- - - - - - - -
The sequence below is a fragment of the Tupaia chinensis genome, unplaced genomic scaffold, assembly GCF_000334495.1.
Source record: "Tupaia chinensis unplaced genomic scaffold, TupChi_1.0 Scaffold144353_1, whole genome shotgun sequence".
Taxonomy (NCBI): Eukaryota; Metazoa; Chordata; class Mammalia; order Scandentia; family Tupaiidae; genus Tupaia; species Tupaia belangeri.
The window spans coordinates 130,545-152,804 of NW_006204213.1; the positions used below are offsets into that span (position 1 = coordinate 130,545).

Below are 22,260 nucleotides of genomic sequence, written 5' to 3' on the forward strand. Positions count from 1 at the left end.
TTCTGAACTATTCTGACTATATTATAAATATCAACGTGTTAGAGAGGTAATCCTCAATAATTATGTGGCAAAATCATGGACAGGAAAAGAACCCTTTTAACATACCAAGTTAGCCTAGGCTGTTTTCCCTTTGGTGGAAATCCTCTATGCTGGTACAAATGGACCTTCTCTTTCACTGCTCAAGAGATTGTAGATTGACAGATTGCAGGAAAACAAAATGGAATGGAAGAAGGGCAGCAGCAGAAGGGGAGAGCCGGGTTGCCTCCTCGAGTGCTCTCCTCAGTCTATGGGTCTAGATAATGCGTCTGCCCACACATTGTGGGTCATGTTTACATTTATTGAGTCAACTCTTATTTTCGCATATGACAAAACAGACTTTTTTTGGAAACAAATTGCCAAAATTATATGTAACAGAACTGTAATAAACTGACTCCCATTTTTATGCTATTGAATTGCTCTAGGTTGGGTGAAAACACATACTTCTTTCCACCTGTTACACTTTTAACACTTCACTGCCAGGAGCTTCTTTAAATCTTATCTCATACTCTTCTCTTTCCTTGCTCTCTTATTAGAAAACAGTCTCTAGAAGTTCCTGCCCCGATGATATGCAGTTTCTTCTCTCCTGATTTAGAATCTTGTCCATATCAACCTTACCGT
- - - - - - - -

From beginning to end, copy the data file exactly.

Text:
The sequence below is a fragment of the Tupaia chinensis genome, unplaced genomic scaffold, assembly GCF_000334495.1.
Source record: "Tupaia chinensis unplaced genomic scaffold, TupChi_1.0 Scaffold144353_1, whole genome shotgun sequence".
Taxonomy (NCBI): Eukaryota; Metazoa; Chordata; class Mammalia; order Scandentia; family Tupaiidae; genus Tupaia; species Tupaia belangeri.
The window spans coordinates 130,545-152,804 of NW_006204213.1; the positions used below are offsets into that span (position 1 = coordinate 130,545).

Below are 22,260 nucleotides of genomic sequence, written 5' to 3' on the forward strand. Positions count from 1 at the left end.
TTCTGAACTATTCTGACTATATTATAAATATCAACGTGTTAGAGAGGTAATCCTCAATAATTATGTGGCAAAATCATGGACAGGAAAAGAACCCTTTTAACATACCAAGTTAGCCTAGGCTGTTTTCCCTTTGGTGGAAATCCTCTATGCTGGTACAAATGGACCTTCTCTTTCACTGCTCAAGAGATTGTAGATTGACAGATTGCAGGAAAACAAAATGGAATGGAAGAAGGGCAGCAGCAGAAGGGGAGAGCCGGGTTGCCTCCTCGAGTGCTCTCCTCAGTCTATGGGTCTAGATAATGCGTCTGCCCACACATTGTGGGTCATGTTTACATTTATTGAGTCAACTCTTATTTTCGCATATGACAAAACAGACTTTTTTTGGAAACAAATTGCCAAAATTATATGTAACAGAACTGTAATAAACTGACTCCCATTTTTATGCTATTGAATTGCTCTAGGTTGGGTGAAAACACATACTTCTTTCCACCTGTTACACTTTTAACACTTCACTGCCAGGAGCTTCTTTAAATCTTATCTCATACTCTTCTCTTTCCTTGCTCTCTTATTAGAAAACAGTCTCTAGAAGTTCCTGCCCCGATGATATGCAGTTTCTTCTCTCCTGATTTAGAATCTTGTCCATATCAACCTTACCGT